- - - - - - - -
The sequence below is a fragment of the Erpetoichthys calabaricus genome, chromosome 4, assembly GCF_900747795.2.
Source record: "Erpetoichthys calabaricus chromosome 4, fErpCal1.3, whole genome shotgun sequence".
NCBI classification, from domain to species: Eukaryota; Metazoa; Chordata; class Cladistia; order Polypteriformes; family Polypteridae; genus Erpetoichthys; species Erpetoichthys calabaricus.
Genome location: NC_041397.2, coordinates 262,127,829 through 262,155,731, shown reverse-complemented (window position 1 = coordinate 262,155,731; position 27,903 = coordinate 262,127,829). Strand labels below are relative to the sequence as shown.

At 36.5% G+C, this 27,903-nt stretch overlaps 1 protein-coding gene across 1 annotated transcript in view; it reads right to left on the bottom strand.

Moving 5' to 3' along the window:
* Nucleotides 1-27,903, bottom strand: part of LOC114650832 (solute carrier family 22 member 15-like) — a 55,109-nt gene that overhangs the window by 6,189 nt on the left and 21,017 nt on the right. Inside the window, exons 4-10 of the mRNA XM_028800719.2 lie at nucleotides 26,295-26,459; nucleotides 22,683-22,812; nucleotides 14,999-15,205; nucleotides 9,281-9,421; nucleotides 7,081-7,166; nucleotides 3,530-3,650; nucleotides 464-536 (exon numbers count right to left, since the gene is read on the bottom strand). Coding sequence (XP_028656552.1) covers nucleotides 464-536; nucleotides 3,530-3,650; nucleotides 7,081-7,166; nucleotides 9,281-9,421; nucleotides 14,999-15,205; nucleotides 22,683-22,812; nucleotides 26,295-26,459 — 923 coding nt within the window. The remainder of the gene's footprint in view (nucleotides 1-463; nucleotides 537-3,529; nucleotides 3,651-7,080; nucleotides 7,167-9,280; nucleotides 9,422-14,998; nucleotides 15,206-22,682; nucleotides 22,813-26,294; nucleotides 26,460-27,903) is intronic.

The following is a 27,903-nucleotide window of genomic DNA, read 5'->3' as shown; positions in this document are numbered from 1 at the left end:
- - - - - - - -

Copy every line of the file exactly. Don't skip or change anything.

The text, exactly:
The sequence below is a fragment of the Erpetoichthys calabaricus genome, chromosome 4, assembly GCF_900747795.2.
Source record: "Erpetoichthys calabaricus chromosome 4, fErpCal1.3, whole genome shotgun sequence".
NCBI classification, from domain to species: Eukaryota; Metazoa; Chordata; class Cladistia; order Polypteriformes; family Polypteridae; genus Erpetoichthys; species Erpetoichthys calabaricus.
Genome location: NC_041397.2, coordinates 262,127,829 through 262,155,731, shown reverse-complemented (window position 1 = coordinate 262,155,731; position 27,903 = coordinate 262,127,829). Strand labels below are relative to the sequence as shown.

At 36.5% G+C, this 27,903-nt stretch overlaps 1 protein-coding gene across 1 annotated transcript in view; it reads right to left on the bottom strand.

Moving 5' to 3' along the window:
* Nucleotides 1-27,903, bottom strand: part of LOC114650832 (solute carrier family 22 member 15-like) — a 55,109-nt gene that overhangs the window by 6,189 nt on the left and 21,017 nt on the right. Inside the window, exons 4-10 of the mRNA XM_028800719.2 lie at nucleotides 26,295-26,459; nucleotides 22,683-22,812; nucleotides 14,999-15,205; nucleotides 9,281-9,421; nucleotides 7,081-7,166; nucleotides 3,530-3,650; nucleotides 464-536 (exon numbers count right to left, since the gene is read on the bottom strand). Coding sequence (XP_028656552.1) covers nucleotides 464-536; nucleotides 3,530-3,650; nucleotides 7,081-7,166; nucleotides 9,281-9,421; nucleotides 14,999-15,205; nucleotides 22,683-22,812; nucleotides 26,295-26,459 — 923 coding nt within the window. The remainder of the gene's footprint in view (nucleotides 1-463; nucleotides 537-3,529; nucleotides 3,651-7,080; nucleotides 7,167-9,280; nucleotides 9,422-14,998; nucleotides 15,206-22,682; nucleotides 22,813-26,294; nucleotides 26,460-27,903) is intronic.

The following is a 27,903-nucleotide window of genomic DNA, read 5'->3' as shown; positions in this document are numbered from 1 at the left end: